More recently, it was observed that the protease inhibitors saquinavir, darunavir, ritonavir, and indinavir did not reduce the in vitro growth of C. neoformans, but reduced protease activity as well as capsule production, important virulence factors of C. neoformans.24 Although there are some studies on the action of protease inhibitors against fungi, no reports for H. capsulatum have been published so far.

In the present study, we observed that the protease inhibitors saquinavir and ritonavir alone inhibited H. capsulatum, and saquinavir and ritonavir interacted synergistically with itraconazole, as evidenced by the increased in vitro activity of the antifungal drug. The advantage of the synergistic effect of the combination of antiretroviral and antifungal drugs aims to attenuate toxic effects caused by them, especially in cases of long-term therapies, such as in HIV-infected patients presenting with histoplasmosis.2

Casolari et al.25 found that saquinavir alone did not show significant antifungal activity against the yeast forms of C. albicans and C. neoformans. However, when combined with the azole drug fluconazole, it was found to inhibit the growth of these fungal species, indicating the occurrence of synergism between the drugs. Similarly, Palmeira et al.26 described the effect of nelfinavir and saquinavir against the dematious fungus Fonsecaea pedrosoi and confirmed that these compounds alone were unable to inhibit the growth of this fungus. However, inhibition did occur when sub-inhibitory doses of these protease inhibitors were combined with amphotericin B. Mikus et al.27 noted that ritonavir prolongs the clearance of voriconazole, although the use of ritonavir with voriconazole is contraindicated because the former lowers the plasma levels of voriconazole.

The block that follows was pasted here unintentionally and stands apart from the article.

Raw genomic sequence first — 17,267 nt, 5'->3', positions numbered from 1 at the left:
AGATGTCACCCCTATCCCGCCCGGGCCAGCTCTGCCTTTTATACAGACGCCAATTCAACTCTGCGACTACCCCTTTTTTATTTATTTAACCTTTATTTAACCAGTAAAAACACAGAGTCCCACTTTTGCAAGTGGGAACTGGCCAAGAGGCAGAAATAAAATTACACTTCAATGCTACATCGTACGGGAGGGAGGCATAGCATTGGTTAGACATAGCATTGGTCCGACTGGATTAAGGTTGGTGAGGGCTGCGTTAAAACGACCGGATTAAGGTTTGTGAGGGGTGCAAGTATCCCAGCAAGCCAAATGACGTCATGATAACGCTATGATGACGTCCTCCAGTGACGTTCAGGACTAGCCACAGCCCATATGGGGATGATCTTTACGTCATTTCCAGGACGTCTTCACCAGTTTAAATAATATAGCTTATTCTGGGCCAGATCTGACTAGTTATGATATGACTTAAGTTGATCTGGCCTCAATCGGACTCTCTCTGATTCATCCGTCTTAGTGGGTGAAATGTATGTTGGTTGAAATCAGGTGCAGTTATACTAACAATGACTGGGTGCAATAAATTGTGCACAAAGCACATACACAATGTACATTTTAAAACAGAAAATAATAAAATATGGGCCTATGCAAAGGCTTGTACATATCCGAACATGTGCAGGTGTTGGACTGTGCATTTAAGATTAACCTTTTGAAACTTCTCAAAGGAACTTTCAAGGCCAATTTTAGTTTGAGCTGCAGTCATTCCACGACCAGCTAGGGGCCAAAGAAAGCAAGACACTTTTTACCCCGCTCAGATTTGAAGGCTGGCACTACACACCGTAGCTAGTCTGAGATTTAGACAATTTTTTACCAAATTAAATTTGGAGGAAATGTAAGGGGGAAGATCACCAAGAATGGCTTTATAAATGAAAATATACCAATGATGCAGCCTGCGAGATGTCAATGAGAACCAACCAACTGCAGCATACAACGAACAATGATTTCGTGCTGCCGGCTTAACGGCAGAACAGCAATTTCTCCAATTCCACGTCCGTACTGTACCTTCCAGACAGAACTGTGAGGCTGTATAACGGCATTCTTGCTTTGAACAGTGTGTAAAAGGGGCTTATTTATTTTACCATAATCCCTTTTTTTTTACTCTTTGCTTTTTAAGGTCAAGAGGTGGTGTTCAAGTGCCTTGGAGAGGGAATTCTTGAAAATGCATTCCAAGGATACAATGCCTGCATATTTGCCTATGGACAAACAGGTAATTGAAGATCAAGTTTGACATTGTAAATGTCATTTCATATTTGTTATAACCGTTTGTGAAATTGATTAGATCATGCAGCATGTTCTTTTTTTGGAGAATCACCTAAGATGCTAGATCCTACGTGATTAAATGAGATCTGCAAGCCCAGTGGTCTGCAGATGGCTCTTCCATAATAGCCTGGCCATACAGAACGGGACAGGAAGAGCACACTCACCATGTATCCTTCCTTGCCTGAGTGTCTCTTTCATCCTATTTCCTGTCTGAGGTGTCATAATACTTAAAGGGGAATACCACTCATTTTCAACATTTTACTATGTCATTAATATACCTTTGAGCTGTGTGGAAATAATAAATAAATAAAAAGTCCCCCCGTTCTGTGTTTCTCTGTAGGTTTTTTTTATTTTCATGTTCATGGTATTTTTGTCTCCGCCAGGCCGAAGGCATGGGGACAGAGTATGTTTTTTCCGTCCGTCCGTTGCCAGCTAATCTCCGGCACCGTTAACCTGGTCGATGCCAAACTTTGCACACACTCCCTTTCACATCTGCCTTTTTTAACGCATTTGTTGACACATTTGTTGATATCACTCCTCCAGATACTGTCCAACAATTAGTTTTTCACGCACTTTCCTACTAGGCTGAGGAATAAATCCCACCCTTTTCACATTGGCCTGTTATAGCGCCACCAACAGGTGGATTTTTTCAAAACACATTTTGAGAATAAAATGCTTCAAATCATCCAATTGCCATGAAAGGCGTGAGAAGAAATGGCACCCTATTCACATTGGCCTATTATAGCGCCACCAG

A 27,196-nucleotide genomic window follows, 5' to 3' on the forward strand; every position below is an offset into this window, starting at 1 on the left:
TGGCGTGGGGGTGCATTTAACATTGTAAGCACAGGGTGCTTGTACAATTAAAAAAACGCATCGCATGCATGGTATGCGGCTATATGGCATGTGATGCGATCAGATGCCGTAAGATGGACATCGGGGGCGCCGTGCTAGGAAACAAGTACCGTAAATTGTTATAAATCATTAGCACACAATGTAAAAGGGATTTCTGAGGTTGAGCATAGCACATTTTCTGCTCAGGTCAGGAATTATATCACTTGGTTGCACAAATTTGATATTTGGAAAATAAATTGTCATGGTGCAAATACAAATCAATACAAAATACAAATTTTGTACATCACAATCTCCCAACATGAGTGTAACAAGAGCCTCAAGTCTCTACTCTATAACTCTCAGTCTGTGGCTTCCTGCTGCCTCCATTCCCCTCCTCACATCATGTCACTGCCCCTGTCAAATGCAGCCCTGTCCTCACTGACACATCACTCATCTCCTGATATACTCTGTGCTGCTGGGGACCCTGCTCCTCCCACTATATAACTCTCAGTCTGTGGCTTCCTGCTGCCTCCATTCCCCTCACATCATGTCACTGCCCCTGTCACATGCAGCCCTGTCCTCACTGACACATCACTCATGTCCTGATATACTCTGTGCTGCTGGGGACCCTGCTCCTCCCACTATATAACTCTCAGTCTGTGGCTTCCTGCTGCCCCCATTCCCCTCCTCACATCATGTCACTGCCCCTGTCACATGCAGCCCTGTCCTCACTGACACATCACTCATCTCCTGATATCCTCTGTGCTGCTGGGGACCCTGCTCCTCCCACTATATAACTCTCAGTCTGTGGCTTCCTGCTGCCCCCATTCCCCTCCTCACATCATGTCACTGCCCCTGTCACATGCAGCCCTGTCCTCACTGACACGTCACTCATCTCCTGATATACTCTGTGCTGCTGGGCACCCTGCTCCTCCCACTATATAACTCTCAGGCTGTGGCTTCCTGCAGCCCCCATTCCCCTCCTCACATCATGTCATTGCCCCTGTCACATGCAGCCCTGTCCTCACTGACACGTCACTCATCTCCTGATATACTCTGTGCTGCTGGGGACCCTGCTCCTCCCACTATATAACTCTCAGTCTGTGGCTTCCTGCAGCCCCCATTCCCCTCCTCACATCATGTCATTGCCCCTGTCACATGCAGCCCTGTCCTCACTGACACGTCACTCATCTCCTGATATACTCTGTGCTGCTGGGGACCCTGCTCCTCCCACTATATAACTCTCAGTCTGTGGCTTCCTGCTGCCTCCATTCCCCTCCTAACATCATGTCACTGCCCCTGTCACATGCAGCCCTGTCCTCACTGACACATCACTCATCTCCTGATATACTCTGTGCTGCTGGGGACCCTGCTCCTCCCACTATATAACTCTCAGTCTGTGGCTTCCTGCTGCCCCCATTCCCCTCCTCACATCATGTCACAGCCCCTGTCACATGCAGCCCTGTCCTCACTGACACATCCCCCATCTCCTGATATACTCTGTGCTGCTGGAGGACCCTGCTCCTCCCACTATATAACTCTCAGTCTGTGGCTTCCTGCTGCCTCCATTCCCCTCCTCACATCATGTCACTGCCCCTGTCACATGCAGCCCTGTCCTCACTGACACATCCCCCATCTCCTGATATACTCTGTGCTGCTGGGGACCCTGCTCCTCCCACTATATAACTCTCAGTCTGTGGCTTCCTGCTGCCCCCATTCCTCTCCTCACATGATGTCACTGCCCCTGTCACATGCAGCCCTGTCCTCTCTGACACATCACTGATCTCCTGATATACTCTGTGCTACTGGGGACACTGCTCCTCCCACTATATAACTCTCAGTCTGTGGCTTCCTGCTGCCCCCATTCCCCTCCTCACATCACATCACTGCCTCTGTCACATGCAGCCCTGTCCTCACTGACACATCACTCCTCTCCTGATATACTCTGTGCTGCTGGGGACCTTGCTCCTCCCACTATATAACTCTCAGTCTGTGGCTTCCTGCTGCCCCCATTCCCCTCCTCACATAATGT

Our data demonstrated an in vitro synergistic interaction between saquinavir or ritonavir with itraconazole against the dimorphic fungus H. capsulatum. The mechanism underlying the observed synergy remains unknown, but Crommentuyn et al.28 showed that the in vivo combination of antiretroviral lopinavir/ritonavir and itraconazole interacts through pharmacokinetic pathways, interfering with the metabolism of the antifungal drug, which increases the plasma level of the antifungal agent, thus, making it possible to reduce the dosage of itraconazole without impairing the treatment. Based on our findings, we believe that saquinavir or ritonavir with itraconazole interact probably through pharmacodynamic pathways.

These data show an important in vitro synergy between saquinavir or ritonavir and itraconazole against the fungus H. capsulatum, which is an important pathogen for AIDS patients.

Conflicts of interest

The authors declare no conflicts of interest.


This research was supported by CNPq process (303396/2014-8; 552161/2011-0) and CAPES (AE1 – 0052-000630100/11).

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The Brazilian Journal of Infectious Diseases